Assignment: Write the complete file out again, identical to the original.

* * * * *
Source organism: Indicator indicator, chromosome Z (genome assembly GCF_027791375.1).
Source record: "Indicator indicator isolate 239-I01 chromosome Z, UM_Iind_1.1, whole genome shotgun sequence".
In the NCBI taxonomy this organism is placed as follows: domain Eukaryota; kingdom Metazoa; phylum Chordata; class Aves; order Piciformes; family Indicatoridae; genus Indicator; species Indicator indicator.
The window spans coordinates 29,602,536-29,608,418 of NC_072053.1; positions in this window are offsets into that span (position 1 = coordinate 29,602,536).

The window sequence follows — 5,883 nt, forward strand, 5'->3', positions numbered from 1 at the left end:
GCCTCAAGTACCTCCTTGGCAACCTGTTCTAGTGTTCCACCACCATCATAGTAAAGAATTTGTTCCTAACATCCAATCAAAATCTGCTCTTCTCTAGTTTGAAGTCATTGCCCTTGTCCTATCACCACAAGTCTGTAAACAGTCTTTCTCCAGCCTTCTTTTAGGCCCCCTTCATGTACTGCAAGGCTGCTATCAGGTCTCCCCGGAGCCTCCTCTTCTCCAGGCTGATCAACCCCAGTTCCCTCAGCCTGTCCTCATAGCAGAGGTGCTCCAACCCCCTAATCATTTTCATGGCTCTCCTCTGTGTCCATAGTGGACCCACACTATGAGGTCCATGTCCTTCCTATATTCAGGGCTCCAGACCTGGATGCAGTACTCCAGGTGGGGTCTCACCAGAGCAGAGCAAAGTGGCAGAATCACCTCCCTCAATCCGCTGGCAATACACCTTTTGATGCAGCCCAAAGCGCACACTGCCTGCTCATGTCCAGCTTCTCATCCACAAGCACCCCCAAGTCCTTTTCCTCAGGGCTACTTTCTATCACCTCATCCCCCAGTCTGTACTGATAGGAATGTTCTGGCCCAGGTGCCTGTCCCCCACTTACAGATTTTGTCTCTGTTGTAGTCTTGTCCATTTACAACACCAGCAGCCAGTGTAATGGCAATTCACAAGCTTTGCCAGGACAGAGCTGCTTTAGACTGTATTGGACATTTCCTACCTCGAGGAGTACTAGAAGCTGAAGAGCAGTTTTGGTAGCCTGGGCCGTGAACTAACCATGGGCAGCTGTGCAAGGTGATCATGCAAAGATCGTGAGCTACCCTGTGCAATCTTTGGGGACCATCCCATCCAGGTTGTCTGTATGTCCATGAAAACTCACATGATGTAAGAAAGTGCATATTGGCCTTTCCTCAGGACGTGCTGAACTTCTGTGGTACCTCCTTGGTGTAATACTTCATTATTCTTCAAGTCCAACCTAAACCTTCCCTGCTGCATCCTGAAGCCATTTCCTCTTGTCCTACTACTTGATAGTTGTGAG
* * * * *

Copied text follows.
Source organism: Indicator indicator, chromosome Z (genome assembly GCF_027791375.1).
Source record: "Indicator indicator isolate 239-I01 chromosome Z, UM_Iind_1.1, whole genome shotgun sequence".
In the NCBI taxonomy this organism is placed as follows: domain Eukaryota; kingdom Metazoa; phylum Chordata; class Aves; order Piciformes; family Indicatoridae; genus Indicator; species Indicator indicator.
The window spans coordinates 29,602,536-29,608,418 of NC_072053.1; positions in this window are offsets into that span (position 1 = coordinate 29,602,536).

The window sequence follows — 5,883 nt, forward strand, 5'->3', positions numbered from 1 at the left end:
GCCTCAAGTACCTCCTTGGCAACCTGTTCTAGTGTTCCACCACCATCATAGTAAAGAATTTGTTCCTAACATCCAATCAAAATCTGCTCTTCTCTAGTTTGAAGTCATTGCCCTTGTCCTATCACCACAAGTCTGTAAACAGTCTTTCTCCAGCCTTCTTTTAGGCCCCCTTCATGTACTGCAAGGCTGCTATCAGGTCTCCCCGGAGCCTCCTCTTCTCCAGGCTGATCAACCCCAGTTCCCTCAGCCTGTCCTCATAGCAGAGGTGCTCCAACCCCCTAATCATTTTCATGGCTCTCCTCTGTGTCCATAGTGGACCCACACTATGAGGTCCATGTCCTTCCTATATTCAGGGCTCCAGACCTGGATGCAGTACTCCAGGTGGGGTCTCACCAGAGCAGAGCAAAGTGGCAGAATCACCTCCCTCAATCCGCTGGCAATACACCTTTTGATGCAGCCCAAAGCGCACACTGCCTGCTCATGTCCAGCTTCTCATCCACAAGCACCCCCAAGTCCTTTTCCTCAGGGCTACTTTCTATCACCTCATCCCCCAGTCTGTACTGATAGGAATGTTCTGGCCCAGGTGCCTGTCCCCCACTTACAGATTTTGTCTCTGTTGTAGTCTTGTCCATTTACAACACCAGCAGCCAGTGTAATGGCAATTCACAAGCTTTGCCAGGACAGAGCTGCTTTAGACTGTATTGGACATTTCCTACCTCGAGGAGTACTAGAAGCTGAAGAGCAGTTTTGGTAGCCTGGGCCGTGAACTAACCATGGGCAGCTGTGCAAGGTGATCATGCAAAGATCGTGAGCTACCCTGTGCAATCTTTGGGGACCATCCCATCCAGGTTGTCTGTATGTCCATGAAAACTCACATGATGTAAGAAAGTGCATATTGGCCTTTCCTCAGGACGTGCTGAACTTCTGTGGTACCTCCTTGGTGTAATACTTCATTATTCTTCAAGTCCAACCTAAACCTTCCCTGCTGCATCCTGAAGCCATTTCCTCTTGTCCTACTACTTGATAGTTGTGAG